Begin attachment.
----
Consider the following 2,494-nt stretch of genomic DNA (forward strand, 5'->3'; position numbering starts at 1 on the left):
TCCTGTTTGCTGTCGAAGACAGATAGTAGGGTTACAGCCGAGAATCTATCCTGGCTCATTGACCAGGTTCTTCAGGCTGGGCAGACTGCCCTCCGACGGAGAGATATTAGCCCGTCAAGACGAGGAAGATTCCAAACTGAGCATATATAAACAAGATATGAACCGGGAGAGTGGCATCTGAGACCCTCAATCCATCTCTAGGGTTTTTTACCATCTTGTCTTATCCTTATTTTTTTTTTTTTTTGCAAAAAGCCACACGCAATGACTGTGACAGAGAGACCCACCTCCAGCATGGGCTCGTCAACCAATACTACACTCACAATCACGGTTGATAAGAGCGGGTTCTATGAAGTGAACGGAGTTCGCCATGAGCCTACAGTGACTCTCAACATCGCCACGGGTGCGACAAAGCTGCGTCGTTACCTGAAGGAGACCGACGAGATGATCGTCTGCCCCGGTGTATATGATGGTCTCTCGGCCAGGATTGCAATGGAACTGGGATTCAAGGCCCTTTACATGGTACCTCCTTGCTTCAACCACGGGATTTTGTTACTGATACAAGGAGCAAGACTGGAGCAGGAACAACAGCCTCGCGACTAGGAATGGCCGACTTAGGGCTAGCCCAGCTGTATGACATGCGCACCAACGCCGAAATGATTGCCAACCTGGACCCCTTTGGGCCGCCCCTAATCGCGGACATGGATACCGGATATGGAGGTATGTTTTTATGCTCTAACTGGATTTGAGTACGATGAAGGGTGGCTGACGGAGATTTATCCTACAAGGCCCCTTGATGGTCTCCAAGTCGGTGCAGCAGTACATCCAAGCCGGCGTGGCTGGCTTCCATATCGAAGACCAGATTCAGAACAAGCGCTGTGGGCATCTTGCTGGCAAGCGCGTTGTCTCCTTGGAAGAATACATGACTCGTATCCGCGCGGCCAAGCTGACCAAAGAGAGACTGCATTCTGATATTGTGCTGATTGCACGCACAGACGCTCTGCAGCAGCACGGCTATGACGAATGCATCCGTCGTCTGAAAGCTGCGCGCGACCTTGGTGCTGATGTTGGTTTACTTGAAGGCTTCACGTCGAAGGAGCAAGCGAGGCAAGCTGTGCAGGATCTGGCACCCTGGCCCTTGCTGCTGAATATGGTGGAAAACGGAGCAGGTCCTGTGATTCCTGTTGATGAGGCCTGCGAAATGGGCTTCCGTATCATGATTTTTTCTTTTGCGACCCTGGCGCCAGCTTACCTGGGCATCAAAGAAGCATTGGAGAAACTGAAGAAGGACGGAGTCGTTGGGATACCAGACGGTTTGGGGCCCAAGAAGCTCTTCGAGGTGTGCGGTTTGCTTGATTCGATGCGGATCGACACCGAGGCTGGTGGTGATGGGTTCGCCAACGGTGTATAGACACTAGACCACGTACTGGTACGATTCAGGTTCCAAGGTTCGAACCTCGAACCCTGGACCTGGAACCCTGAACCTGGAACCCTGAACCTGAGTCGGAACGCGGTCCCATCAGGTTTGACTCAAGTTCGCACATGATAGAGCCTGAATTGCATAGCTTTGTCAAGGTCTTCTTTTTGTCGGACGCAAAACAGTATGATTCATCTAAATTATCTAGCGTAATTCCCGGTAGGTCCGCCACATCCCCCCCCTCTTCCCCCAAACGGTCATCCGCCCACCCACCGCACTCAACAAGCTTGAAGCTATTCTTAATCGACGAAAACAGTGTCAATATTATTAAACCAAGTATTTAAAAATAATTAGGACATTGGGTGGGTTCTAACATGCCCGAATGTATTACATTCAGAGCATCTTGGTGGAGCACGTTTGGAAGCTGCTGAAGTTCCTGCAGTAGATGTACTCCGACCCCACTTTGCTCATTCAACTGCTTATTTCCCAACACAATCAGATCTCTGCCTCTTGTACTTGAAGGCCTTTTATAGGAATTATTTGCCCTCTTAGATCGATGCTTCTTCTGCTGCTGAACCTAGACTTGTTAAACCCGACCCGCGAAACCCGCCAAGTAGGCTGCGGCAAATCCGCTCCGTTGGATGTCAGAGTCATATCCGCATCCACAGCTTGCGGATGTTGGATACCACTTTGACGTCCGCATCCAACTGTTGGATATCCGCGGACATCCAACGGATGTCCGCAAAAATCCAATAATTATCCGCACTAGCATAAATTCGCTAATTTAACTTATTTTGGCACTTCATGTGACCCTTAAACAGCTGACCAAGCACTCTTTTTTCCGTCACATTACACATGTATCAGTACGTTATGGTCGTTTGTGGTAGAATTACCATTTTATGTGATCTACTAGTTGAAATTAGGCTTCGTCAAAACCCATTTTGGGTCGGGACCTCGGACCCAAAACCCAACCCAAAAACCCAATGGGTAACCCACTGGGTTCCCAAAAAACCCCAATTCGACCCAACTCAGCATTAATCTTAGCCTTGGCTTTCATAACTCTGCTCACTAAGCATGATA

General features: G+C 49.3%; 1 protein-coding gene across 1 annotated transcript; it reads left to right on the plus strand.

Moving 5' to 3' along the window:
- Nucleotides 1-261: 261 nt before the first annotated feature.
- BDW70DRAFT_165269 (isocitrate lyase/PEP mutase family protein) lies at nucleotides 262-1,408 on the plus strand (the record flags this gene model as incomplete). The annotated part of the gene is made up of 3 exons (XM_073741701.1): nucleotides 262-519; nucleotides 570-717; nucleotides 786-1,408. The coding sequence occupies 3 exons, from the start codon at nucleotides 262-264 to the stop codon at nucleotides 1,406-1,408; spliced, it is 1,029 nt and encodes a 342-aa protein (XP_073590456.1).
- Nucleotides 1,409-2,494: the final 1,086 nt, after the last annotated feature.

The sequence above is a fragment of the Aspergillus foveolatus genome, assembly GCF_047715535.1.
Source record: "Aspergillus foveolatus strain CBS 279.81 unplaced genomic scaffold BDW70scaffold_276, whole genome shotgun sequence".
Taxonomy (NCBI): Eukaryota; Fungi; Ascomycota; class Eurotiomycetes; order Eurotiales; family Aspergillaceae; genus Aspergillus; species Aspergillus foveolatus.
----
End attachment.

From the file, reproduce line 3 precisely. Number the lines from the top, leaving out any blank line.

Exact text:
General features: G+C 49.3%; 1 protein-coding gene across 1 annotated transcript; it reads left to right on the plus strand.